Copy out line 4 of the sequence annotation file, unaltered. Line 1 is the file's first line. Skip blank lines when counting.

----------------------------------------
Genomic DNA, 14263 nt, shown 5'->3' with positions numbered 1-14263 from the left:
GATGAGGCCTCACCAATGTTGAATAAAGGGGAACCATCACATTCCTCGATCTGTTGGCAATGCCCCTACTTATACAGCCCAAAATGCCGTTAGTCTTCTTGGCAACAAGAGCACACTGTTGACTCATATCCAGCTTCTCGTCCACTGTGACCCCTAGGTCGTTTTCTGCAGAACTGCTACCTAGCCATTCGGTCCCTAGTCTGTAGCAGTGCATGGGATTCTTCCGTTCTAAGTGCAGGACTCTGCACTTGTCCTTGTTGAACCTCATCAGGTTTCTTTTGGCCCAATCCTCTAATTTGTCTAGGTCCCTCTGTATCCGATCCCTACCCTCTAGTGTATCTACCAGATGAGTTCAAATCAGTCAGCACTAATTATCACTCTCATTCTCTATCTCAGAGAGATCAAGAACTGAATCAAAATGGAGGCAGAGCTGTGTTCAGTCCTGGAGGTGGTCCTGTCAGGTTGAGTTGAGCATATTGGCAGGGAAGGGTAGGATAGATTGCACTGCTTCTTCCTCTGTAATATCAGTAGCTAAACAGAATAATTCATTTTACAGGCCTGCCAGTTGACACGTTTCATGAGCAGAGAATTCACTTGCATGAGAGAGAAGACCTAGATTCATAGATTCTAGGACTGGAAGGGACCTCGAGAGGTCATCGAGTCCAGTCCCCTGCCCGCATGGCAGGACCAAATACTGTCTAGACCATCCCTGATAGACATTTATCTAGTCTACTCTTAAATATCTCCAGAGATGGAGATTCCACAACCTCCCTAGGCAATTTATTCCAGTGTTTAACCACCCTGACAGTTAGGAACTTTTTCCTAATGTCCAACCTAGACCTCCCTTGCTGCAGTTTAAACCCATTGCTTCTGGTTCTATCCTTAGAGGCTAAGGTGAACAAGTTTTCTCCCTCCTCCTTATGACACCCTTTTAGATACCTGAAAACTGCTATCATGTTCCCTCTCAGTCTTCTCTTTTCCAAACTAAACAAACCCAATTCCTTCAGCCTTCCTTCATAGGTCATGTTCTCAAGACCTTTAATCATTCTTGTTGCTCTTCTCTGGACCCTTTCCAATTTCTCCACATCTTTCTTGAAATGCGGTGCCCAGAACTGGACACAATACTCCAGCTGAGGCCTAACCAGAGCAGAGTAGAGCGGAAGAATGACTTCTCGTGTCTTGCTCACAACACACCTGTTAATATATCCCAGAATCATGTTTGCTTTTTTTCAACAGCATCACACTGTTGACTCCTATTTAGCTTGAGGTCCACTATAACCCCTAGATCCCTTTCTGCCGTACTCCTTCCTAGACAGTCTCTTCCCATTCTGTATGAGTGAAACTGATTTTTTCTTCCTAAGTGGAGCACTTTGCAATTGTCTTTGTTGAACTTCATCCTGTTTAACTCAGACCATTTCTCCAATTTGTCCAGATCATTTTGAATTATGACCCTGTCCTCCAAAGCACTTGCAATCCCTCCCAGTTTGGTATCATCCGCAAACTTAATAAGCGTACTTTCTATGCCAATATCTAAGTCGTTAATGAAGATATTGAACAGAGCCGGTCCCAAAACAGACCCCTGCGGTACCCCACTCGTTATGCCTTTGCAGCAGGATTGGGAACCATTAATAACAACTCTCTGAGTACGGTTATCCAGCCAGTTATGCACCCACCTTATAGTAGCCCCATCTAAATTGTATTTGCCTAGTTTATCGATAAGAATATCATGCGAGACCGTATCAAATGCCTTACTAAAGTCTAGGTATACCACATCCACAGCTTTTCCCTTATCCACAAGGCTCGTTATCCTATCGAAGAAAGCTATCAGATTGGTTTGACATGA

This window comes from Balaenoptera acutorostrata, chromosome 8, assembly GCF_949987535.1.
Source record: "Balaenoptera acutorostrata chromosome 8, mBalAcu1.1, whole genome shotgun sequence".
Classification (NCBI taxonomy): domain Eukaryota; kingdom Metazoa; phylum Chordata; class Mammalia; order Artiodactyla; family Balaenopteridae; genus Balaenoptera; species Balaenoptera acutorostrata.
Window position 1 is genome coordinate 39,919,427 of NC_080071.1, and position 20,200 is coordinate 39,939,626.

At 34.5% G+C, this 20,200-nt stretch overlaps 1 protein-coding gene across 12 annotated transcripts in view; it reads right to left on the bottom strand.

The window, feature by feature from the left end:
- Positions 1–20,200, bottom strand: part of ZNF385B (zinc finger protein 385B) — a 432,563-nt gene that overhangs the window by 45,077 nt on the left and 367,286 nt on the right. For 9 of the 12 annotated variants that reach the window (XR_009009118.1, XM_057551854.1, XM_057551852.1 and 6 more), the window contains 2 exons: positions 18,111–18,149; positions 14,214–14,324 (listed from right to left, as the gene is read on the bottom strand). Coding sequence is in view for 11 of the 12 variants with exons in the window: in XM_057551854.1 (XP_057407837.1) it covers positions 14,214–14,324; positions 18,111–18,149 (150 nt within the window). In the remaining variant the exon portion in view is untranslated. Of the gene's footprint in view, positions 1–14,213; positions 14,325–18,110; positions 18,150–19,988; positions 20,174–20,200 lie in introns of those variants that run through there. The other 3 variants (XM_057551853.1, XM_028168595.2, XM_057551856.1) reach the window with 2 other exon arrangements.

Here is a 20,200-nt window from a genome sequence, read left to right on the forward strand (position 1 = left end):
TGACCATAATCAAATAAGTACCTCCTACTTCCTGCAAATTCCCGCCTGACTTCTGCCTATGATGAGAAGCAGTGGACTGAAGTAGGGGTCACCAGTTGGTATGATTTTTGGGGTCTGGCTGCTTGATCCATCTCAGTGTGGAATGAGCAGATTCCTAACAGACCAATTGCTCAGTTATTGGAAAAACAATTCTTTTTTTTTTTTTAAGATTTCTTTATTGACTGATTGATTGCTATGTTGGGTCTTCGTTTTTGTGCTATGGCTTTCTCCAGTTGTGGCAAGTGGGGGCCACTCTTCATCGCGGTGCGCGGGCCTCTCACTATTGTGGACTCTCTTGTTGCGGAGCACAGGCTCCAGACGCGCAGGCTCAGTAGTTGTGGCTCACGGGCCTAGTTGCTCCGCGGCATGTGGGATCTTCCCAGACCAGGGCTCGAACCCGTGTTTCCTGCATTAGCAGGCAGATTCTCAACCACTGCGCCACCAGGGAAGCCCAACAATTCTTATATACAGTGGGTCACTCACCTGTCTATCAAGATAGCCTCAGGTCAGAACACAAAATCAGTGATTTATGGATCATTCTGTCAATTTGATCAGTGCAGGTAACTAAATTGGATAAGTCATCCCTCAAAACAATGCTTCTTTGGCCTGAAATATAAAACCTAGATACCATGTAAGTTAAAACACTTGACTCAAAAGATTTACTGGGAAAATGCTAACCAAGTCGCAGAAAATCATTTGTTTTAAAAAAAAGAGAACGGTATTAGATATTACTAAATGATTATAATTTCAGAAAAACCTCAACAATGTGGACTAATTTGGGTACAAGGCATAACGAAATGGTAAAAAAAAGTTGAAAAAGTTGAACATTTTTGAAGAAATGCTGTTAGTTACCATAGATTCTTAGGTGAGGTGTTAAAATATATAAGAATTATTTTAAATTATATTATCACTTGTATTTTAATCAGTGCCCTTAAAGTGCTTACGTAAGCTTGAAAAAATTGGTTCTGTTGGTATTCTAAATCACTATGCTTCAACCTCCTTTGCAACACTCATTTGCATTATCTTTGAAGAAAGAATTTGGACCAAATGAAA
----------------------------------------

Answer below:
Source record: "Balaenoptera acutorostrata chromosome 8, mBalAcu1.1, whole genome shotgun sequence".